ARM, Glencore assessing options on new coal-related BEE deal

Patrice Motsepe, executive chairman, ARM

THIS month the High Court heard arguments from the Chamber of Mines and the Department of Mineral Resources (DMR) ahead of a declaratory order in respect of black economic empowerment (BEE). This follows an application brought to it by the Chamber of Mines which wants the court to decide whether historic empowerment deals can be recognised in perpetuity.

The hiistoric BEE deals in question are those in which the terms of the investment have ended allowing the empowerment partners to trade their shares. They would also be transactions which have collapsed and, therefore, no longer exist. The court had reserved judgement. It’s unknown when it will judge, but it could be a few weeks.

The implications are massive. Having to vendor-finance another round of BEE deals will be to heap expense on insult given the way Government published a new Mining Charter in June which contained regulations the industry had neither seen, nor had time to discuss. (The validity of the Mining Charter also has its court date in December in front of a bench of High Court judges, but that’s another matter.)

One of the many mining firms that will be hoping it isn’t sent back to the drawing board on BEE is Glencore especially as its may have to restructure, or even cancel, a coal-related BEE deal with African Rainbow Minerals (ARM) that ARM is struggling to afford.

As with many BEE deals of its day – the transaction is roughly 10 years old – ARM was required to service interest and capital on the transaction through the proceeds of its stake; in this case, a 20.2% in Glencore’s coal operations in South Africa and a 26% attributable interest in the Goedgevonden (GGV) mine held in ARM’s Participating Coal Business (PCB).

“The biggest issue in the [ARM] coal division remains the servicing costs of the coal partner loans,” said Leon Esterhuizen and Arnold Van Graan, analysts for Nedbank Securities. “The debt levels have continued to increase as interest was rolled up. As a result, the serving cost of the loans continues to rise, to the point where most of ARMCoal’s attributable free cash flow goes towards debt servicing.

“ARM is thus seeing no real cash flow benefits from these assets. ARM and Glencore are in discussions around the possible restructuring of these loans in order to improve ARM’s share of the cash flows,” they said.

Glencore spokesman Charles Watenphul confirmed discussions were underway to potentially restructure the loan. “However, it’s too early to speculate on how that is going to work out,” he said. ARM had not responded to inquiries at the time of writing.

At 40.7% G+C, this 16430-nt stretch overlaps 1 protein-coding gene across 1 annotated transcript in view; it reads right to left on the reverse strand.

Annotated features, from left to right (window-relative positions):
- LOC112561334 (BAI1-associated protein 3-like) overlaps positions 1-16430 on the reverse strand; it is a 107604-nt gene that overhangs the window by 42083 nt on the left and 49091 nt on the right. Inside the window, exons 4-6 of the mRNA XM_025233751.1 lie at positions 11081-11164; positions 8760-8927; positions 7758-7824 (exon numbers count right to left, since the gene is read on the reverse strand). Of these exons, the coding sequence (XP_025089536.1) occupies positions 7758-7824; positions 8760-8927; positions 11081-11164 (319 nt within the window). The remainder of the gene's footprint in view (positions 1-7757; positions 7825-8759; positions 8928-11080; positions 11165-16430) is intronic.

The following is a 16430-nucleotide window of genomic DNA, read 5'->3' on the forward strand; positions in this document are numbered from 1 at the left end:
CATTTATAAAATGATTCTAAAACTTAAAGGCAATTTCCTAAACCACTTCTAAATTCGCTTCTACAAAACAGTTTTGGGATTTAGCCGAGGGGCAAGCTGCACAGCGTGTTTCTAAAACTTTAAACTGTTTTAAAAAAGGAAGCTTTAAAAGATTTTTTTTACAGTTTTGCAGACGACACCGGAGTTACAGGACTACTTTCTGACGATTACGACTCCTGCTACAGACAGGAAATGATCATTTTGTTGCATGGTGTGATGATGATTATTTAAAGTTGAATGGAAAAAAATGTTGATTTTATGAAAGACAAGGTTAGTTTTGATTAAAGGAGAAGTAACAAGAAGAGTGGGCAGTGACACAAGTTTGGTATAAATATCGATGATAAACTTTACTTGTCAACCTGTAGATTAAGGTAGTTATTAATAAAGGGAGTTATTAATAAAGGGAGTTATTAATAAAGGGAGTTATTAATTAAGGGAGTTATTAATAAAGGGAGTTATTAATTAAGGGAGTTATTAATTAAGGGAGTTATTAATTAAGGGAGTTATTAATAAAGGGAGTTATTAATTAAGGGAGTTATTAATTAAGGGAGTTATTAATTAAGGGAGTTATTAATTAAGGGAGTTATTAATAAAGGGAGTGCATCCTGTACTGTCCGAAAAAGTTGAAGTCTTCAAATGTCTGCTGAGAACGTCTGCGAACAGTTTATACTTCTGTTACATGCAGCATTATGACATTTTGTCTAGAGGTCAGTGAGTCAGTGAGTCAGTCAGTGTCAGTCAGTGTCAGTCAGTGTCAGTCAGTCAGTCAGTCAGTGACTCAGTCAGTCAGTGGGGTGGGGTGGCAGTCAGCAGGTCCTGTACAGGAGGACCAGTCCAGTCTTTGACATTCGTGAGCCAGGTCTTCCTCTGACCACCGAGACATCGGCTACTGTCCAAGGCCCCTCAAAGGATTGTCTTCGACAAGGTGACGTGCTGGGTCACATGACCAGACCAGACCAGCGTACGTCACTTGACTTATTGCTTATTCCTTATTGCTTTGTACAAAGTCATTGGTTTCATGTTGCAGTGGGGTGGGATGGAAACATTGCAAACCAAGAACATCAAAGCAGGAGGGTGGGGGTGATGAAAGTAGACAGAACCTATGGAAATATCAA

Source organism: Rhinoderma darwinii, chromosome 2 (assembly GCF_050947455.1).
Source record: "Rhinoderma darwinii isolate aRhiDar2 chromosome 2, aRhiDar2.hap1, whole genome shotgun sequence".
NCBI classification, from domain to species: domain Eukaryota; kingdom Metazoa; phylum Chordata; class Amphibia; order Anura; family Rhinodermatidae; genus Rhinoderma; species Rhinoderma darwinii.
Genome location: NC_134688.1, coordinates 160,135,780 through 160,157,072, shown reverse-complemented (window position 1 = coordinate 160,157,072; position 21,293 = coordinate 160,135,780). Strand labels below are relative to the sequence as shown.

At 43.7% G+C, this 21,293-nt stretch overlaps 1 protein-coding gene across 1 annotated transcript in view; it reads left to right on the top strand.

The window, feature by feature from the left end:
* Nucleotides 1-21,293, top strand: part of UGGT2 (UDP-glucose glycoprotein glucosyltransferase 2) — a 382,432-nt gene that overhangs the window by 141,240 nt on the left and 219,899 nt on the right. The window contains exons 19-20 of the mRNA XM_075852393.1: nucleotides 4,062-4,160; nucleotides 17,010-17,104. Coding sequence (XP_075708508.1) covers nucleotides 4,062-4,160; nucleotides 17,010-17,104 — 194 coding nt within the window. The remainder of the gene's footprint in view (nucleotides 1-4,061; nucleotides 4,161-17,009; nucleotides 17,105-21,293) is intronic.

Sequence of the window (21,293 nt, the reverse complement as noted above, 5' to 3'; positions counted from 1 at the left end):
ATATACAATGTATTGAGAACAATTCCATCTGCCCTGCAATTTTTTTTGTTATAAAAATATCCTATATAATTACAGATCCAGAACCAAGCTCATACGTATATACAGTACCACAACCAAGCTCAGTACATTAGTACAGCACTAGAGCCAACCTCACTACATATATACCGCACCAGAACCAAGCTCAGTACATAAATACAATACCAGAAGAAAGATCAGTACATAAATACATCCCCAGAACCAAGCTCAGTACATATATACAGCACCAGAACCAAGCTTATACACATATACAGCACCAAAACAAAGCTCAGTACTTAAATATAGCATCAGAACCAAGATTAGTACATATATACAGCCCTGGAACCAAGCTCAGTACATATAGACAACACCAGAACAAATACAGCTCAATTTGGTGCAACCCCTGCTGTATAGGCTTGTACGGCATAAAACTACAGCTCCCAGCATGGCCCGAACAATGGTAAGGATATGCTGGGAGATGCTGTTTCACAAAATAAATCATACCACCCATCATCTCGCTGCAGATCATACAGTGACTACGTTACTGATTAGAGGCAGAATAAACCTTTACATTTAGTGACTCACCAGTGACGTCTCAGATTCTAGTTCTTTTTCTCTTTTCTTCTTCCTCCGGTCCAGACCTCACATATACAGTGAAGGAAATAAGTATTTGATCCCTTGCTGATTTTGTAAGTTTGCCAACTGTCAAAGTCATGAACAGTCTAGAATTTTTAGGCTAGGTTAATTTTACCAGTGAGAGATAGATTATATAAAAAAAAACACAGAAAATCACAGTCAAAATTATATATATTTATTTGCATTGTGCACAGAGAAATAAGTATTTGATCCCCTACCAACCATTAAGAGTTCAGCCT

For Esterhuizen and Van Graan, restructuring its coal BEE is just the thin end of the wedge. They believe ARM has been under-performing for a number of years because of its long-standing modus operandi of exploiting its credentials as a black controlled company, with 41.5% of the company owned by African Rainbow Mining & Investments, controlled by executive chairman, Patrice Motsepe.

In so doing, ARM often comes into business as a joint venture partner which is a mistake, the analysts say, because capital decisions are often made by the other, controlling shareholder. “We believe that ARM needs to be more than just the BEE credits that it brings to deals; instead, it needs to become a credible growing, capital-returning, sustainable diversified mining business,” they say.

In addition to restructuring the coal BEE with Glencore, Nedbank Securities believes ARM should consider realising value from its 15% stake in Harmony Gold which dates from 2005 when ARMGold, which was then Motsepe’s vehicle, merged with Harmony Gold.

In the past, the call has been for Harmony to simply sell its stake in Harmony. An alternate view, however, is that with the development of Harmony’s 50% stake in the Wafi-Golpu copper/gold mine, it could flip up its shares in its platinum assets to Harmony, thus diversifying the gold firm’s revenue stream, whilst simultaneously winning some exposure to the copper credits in Wafi-Golpu.


  1. Dear fellow Readers,

    I am being called many things on this forum, but analyst-after-analyst come to the same conclusions as your “Armchair Critic”. I NOW welcome , belatedly, Leon Esterhuizen and Arnold Van Graan to my enlightened views!

    On the 9th Sept 2017 , i wrote the following about ARM ;

    ARM is extremely overvalued at R22bn….for a mining co. generating , without operational control, OCF = R2,87bn. There WONT any flurry of BEE deals anytime soon from which ARM benefited in the past!

    ARM Coal, is not meaningful as it is a BEE stake which is settled with an Interest payment of ± R500M/yr on PBT = R700M ( on a 100% basis). So the net attributable to ARM is a stipend payment to keep up the pretence at R70M/yr whilst Glencore & Anglo get the profits.

    The Balance of the Loan from Glencore is still some R1848M, so those are going to be difficult discussion. Thats what happens when you do a debt-deal at the peak of the boom!